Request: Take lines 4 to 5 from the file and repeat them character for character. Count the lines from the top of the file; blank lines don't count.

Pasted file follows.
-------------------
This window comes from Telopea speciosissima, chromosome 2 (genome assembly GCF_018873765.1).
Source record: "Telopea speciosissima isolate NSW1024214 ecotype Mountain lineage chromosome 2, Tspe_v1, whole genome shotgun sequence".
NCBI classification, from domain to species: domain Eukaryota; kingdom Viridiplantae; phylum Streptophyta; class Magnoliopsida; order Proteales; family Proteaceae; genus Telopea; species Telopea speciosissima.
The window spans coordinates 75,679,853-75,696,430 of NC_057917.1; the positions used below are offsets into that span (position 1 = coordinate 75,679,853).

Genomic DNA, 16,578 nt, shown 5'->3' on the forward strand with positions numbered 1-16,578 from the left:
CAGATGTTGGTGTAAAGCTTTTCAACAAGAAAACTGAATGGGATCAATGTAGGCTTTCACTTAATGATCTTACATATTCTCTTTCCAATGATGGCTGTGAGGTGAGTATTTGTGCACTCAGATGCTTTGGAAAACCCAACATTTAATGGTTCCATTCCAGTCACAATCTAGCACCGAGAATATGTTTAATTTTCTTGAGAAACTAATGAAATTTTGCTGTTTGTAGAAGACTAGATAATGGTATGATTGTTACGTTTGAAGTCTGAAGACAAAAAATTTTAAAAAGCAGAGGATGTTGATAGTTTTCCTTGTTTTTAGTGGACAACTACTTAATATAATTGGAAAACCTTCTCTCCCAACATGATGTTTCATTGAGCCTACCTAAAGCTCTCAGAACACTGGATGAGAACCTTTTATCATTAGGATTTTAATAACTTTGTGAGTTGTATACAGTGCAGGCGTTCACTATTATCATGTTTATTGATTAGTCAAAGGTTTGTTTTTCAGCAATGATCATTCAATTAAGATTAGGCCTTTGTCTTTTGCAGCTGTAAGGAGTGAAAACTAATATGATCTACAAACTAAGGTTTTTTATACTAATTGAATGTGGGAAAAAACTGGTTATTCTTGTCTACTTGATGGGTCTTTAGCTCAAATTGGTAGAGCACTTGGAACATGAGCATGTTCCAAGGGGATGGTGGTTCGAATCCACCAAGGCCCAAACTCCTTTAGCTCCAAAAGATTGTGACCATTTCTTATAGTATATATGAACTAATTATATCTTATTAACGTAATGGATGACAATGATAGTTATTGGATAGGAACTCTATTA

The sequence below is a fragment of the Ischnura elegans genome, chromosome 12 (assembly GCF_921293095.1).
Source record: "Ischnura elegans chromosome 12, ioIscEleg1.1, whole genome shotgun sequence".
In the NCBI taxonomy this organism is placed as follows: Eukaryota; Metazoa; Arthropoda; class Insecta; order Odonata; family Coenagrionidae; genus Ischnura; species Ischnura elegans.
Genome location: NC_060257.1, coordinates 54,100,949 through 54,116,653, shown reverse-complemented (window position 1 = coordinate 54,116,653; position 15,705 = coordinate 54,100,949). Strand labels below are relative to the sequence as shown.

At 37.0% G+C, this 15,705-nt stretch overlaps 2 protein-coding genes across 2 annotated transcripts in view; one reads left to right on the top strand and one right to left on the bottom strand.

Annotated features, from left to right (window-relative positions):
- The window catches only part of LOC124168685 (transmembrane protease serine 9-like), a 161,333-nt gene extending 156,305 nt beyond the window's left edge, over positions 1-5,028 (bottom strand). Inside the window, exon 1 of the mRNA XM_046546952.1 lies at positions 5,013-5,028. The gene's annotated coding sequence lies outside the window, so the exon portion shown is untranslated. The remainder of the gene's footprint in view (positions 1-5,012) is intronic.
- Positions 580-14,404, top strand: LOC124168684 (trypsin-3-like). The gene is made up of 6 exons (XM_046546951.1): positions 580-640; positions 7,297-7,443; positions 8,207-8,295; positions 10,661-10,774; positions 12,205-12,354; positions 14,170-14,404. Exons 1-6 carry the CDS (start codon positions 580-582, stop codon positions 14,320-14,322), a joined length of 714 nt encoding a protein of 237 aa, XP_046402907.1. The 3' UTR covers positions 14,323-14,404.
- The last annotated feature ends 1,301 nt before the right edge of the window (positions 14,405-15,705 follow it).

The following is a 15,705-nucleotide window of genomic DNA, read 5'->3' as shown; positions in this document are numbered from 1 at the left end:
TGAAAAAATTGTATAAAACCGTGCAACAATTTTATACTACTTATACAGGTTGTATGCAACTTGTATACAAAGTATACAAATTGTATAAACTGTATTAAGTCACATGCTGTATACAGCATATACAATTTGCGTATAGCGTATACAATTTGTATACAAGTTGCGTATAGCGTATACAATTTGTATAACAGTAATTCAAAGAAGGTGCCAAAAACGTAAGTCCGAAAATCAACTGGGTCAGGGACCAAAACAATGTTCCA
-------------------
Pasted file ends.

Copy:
The window spans coordinates 75,679,853-75,696,430 of NC_057917.1; the positions used below are offsets into that span (position 1 = coordinate 75,679,853).

Genomic DNA, 16,578 nt, shown 5'->3' on the forward strand with positions numbered 1-16,578 from the left: